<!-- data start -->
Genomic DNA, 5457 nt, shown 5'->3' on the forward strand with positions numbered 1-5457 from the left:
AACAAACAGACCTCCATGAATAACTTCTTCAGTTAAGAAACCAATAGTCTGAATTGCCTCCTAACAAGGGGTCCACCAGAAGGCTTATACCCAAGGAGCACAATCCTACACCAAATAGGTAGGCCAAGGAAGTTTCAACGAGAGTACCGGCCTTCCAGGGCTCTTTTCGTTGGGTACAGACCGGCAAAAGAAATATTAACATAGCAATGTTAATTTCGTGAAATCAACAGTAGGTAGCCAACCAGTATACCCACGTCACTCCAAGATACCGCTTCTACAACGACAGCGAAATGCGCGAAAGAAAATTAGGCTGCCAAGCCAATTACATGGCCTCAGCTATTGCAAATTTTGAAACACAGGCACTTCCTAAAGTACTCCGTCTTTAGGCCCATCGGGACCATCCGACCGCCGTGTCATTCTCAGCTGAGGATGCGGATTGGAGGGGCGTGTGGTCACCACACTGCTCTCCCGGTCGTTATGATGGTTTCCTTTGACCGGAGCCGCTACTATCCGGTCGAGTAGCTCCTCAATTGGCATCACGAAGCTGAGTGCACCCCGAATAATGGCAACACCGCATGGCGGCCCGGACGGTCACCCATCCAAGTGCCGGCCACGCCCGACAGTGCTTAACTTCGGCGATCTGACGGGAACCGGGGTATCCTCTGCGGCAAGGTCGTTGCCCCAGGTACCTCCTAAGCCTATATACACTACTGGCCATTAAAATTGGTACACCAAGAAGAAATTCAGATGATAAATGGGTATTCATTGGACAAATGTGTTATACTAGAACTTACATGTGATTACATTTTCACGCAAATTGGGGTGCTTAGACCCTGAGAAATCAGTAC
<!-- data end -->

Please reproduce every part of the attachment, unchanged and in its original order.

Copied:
Genomic DNA, 5457 nt, shown 5'->3' on the forward strand with positions numbered 1-5457 from the left:
AACAAACAGACCTCCATGAATAACTTCTTCAGTTAAGAAACCAATAGTCTGAATTGCCTCCTAACAAGGGGTCCACCAGAAGGCTTATACCCAAGGAGCACAATCCTACACCAAATAGGTAGGCCAAGGAAGTTTCAACGAGAGTACCGGCCTTCCAGGGCTCTTTTCGTTGGGTACAGACCGGCAAAAGAAATATTAACATAGCAATGTTAATTTCGTGAAATCAACAGTAGGTAGCCAACCAGTATACCCACGTCACTCCAAGATACCGCTTCTACAACGACAGCGAAATGCGCGAAAGAAAATTAGGCTGCCAAGCCAATTACATGGCCTCAGCTATTGCAAATTTTGAAACACAGGCACTTCCTAAAGTACTCCGTCTTTAGGCCCATCGGGACCATCCGACCGCCGTGTCATTCTCAGCTGAGGATGCGGATTGGAGGGGCGTGTGGTCACCACACTGCTCTCCCGGTCGTTATGATGGTTTCCTTTGACCGGAGCCGCTACTATCCGGTCGAGTAGCTCCTCAATTGGCATCACGAAGCTGAGTGCACCCCGAATAATGGCAACACCGCATGGCGGCCCGGACGGTCACCCATCCAAGTGCCGGCCACGCCCGACAGTGCTTAACTTCGGCGATCTGACGGGAACCGGGGTATCCTCTGCGGCAAGGTCGTTGCCCCAGGTACCTCCTAAGCCTATATACACTACTGGCCATTAAAATTGGTACACCAAGAAGAAATTCAGATGATAAATGGGTATTCATTGGACAAATGTGTTATACTAGAACTTACATGTGATTACATTTTCACGCAAATTGGGGTGCTTAGACCCTGAGAAATCAGTAC